(2014) assessed the extent to which patient-related factors and physician's country of practice influenced decision making among hospital physicians and GPs regarding withholding or discontinuing key medications in patients with end-stage dementia in NI and in ROI. The study evidences uncertainty and variation around the prescribing of antibiotics and the discontinuation of anti-dementia medication. There was less variability in decision-making related to statins and anti-psychotic drugs. The authors found that for all medications, care setting and physician's country of practice had the strongest and most consistent effects on decision making. 

Quality of end-of-life care for dementia patients during acute hospital admission: a retrospective study in Ireland

AFZAL, N., BUHAGIAR, K., FLOOD, J., COSGRAVE, M.
General hospital psychiatry
2010

In a retrospective case study review, Afzal et.al. (2010) analysed potential differences in quality of end of life care for people with dementia during their final hospital stay compared to people without dementia.

 The study highlights potential inequalities and concludes that people diagnosed with dementia have less access to palliative care, and their caregivers are given less opportunity to take part in decisions about treatment. 

Dementia knowledge and attitudes of the general public in Northern Ireland: an analysis of national survey data

MCPARLAND, P., DEVINE, P., INNES, A., GAYLE, V.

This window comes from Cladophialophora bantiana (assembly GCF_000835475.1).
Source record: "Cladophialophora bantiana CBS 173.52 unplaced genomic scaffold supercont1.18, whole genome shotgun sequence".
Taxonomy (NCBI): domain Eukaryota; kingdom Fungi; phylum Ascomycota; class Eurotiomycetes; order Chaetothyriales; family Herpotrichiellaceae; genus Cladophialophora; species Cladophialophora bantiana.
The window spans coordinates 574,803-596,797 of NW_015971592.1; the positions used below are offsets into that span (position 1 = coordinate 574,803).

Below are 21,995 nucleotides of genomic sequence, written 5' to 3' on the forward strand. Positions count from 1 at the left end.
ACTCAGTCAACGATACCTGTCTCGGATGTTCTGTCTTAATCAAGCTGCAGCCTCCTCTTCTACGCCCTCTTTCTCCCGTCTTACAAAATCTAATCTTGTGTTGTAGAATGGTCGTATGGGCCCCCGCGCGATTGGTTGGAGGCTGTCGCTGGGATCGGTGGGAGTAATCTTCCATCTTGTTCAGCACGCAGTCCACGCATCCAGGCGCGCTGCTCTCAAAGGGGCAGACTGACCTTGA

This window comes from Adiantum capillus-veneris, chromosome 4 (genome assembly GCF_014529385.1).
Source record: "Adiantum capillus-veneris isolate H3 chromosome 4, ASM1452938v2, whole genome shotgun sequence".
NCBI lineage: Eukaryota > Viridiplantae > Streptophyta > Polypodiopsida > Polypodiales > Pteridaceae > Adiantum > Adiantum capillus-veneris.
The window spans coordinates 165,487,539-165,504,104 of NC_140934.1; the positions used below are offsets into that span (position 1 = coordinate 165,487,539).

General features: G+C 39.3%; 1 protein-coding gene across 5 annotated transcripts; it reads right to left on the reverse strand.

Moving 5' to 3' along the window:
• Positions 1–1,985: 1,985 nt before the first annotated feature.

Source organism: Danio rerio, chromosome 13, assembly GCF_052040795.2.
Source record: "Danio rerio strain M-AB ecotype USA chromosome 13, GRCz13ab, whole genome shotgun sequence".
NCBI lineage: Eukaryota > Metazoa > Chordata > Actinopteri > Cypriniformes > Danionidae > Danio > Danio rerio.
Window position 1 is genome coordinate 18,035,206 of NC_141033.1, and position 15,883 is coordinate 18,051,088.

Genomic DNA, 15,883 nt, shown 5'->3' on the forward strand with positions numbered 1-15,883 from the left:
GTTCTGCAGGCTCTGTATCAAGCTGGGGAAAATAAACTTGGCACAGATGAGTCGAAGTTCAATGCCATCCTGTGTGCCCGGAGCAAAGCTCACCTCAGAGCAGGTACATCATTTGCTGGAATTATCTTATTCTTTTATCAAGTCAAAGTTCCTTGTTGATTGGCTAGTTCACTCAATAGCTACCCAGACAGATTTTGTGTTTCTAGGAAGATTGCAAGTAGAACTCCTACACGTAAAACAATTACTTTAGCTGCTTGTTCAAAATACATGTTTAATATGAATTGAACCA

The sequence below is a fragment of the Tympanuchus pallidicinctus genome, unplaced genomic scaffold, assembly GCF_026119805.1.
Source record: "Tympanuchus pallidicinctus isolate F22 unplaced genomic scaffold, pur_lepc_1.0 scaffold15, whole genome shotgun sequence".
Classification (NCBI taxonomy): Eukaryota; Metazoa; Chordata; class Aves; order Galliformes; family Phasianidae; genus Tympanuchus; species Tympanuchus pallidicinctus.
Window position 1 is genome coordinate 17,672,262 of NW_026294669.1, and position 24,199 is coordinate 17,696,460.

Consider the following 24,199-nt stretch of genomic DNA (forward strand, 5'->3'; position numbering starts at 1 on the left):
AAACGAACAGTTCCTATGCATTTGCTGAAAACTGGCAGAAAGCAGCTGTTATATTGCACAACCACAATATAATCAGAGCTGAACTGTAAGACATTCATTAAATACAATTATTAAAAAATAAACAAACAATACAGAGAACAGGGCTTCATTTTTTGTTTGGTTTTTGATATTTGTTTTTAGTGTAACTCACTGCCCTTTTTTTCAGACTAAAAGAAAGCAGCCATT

International Psychogeriatrics, 24(10)
2012

Mc Parland et al. (2012) explored the knowledge and attitudes of the general public to dementia.

 They found that while there is a reasonable level of knowledge about dementia, the general public hold overwhelmingly negative attitudes towards dementia and that stereotypical, stigmatising views of people with dementia dominate understandings.

Community pharmacists and people with dementia: a cross-sectional survey exploring experiences, attitudes, and knowledge of pain and its management

BARRY, H.E., PARSONS, C., PASSMORE, A.P., HUGHES, C.M
International Journal of Geriatric Psychiatry, 28(10)
2013

Barry et al. (2013) examine the knowledge and experience of community pharmacists in managing pain in people with dementia.

 They found that community pharmacists had a positive person-centred attitude towards people with dementia, a good knowledge of the use of anti-psychotic medications but were uncertain about the difficulties people in the later stages of dementia may have with swallowing and were unsure about pain assessment and management.

An exploration of nursing home managers' knowledge of and attitudes towards the management of pain in residents with dementia

BARRY, H.E., PARSONS, C., PASSMORE, A.P., HUGHES, C.M.
International Journal of Geriatric Psychiatry, 27(12)
2012

Barry et al. (2012) explore the levels of knowledge and attitudes of nursing home managers towards the management of pain in residents with dementia.

While most respondents evidenced a good knowledge of pain experience in residents with dementia, there was little indication that recognised pain assessment or management tools are used, and surprisingly few respondents had received recent training on pain management. The authors identify the need for further research to identify the factors affecting the prescribing of analgesics for people with dementia in care settings.